Cities such as Copenhagen, Amsterdam, New York and Vancouver have different approaches to bicycle infrastructure. Differences in width, signage, colors, materials, and traffic signals change the needs for, and approaches to, bicycle infrastructure. Citizens, too, behave differently from one city to another. They will use the space and the facilities in their own way. It is therefore appropriate to talk about cultural differences in cycling projects.
In my opinion, the copy/paste approach from one country to another is not appropriate. For example, separating pedestrians and cyclists on a sidewalk with a shade of color and discreet pictograms works very well in Gothenburg, Sweden, but is a failure on De Maisonneuve Boulevard, near the Maison symphonique, in Montreal. Don’t get me wrong, the best practices exist, but there are nuances in their execution depending on the culture.
I first heard about Stein van Oosteren from Suzanne Lareau when she was writing the preface to his book Pourquoi pas le vélo? to be published by Éditions Écosociété. Stein is a Dutch citizen who has been living in Paris for a few decades. “Curious,” I thought, “how come I’ve never heard of him?”. When his book came out, I discovered a pragmatic author with an enlightened vision of the different aspects of cycling. His humorous book offers a privileged access to the whole of cycling: planning, economy, barriers to the practice, safety, but also pleasure and freedom.
I had the chance to meet Stein in September 2021. I was struck by his energy and passion. His generosity and curiosity are limitless, and his great empathy makes each of these meetings unique. For more than three hours, we talked endlessly about his work and the reasons that led him to write a book to document his experiences. Through his volunteer involvement with the Collectif Vélo Île-de-France, he discovered the power of collective intelligence and working in groups.
His bi-national perspective allows him to approach issues with depth and perspective, to name the different hurdles to cycling and to present real solutions. This is what he did in France, and what can serve as an example for Quebec. Arriving in Paris with a typically Dutch vision of the bicycle’s place in society, he quickly fought to integrate it into the French capital and its suburbs. Starting with a modest goal, he seemed almost surprised to be taken seriously and listened to by the governmental authorities of the region.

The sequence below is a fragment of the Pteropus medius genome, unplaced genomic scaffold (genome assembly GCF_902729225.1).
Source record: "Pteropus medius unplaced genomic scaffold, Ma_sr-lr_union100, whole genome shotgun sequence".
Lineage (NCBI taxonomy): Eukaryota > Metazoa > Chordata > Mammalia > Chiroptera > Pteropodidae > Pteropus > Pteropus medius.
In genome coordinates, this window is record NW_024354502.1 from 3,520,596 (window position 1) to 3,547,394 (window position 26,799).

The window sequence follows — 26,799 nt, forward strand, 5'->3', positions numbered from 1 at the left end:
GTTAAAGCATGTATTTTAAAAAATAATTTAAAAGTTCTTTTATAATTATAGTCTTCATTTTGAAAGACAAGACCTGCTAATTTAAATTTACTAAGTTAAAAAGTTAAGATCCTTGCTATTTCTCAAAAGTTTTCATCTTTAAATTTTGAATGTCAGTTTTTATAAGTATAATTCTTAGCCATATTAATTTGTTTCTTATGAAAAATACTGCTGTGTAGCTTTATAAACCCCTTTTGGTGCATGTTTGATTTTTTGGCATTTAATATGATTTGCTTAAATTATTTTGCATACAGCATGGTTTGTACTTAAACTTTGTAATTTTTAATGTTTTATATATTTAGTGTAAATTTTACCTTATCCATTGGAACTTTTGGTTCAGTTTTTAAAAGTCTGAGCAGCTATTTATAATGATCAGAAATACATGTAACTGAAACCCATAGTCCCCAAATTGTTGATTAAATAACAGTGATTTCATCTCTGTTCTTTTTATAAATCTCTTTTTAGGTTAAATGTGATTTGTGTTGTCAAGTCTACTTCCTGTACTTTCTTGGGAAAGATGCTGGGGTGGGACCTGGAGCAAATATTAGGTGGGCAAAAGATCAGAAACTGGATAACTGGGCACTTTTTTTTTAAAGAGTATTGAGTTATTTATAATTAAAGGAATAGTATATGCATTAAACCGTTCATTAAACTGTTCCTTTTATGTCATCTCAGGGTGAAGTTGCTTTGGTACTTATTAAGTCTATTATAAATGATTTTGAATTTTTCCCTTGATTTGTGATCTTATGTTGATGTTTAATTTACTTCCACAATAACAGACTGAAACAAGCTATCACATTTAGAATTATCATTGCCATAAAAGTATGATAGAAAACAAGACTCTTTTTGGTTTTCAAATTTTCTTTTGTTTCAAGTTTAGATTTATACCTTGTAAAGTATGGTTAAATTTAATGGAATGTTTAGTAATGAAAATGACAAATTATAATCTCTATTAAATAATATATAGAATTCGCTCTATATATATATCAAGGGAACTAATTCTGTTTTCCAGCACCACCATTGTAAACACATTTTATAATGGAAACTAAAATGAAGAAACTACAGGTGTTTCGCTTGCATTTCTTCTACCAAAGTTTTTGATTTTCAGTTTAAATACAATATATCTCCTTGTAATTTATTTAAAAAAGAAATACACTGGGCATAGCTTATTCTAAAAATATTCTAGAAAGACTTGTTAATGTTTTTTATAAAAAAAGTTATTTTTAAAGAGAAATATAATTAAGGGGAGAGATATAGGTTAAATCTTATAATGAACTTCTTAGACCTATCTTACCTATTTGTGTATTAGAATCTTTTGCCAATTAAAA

In just a few years, thanks to the work of people like Stein and Mayor Anne Hidalgo, Paris has been completely transformed. Car traffic is still pretty brutal in the Parisian arrondissements, but bike lanes have sprung up all over the city. Rue de Rivoli has become a symbol of Parisian cycling success. The drop in traffic caused by the pandemic has certainly helped these projects’ quick turnaround, but the bottom line is evident: it is by thinking big, with ambitious projects, that we change the commuting habits of the residents of a city, and of a country.
This is why, as was the case for Paris, we must not be afraid of big changes rather than simply adding bicycle paths here and there. We need to rethink our urban spaces, reimagine them with active transportation as a central point. It is thanks to this desire that Amsterdam went from a city full of cars to the cycling paradise we know today. It’s how Paris took an impressive turn in terms of cycling infrastructure in just a few years. This is how Montreal, and the rest of Quebec, must think about the continuous integration of cycling in its road spaces.
Stein Van Oosteren is a diplomat at UNESCO for the Netherlands and has a talent for thoughtful communication; this energetic and passionate man leaves no one indifferent. On June 2, Vélo Québec will host him at the Go Bike Montréal Festival for a unique conference. This event, offered free of charge in person or online, will be a great opportunity to hear about the Dutch approach to cycling in French. His experience in Paris also allows him to understand the cultural differences in terms of planning. This is a conference not to be missed!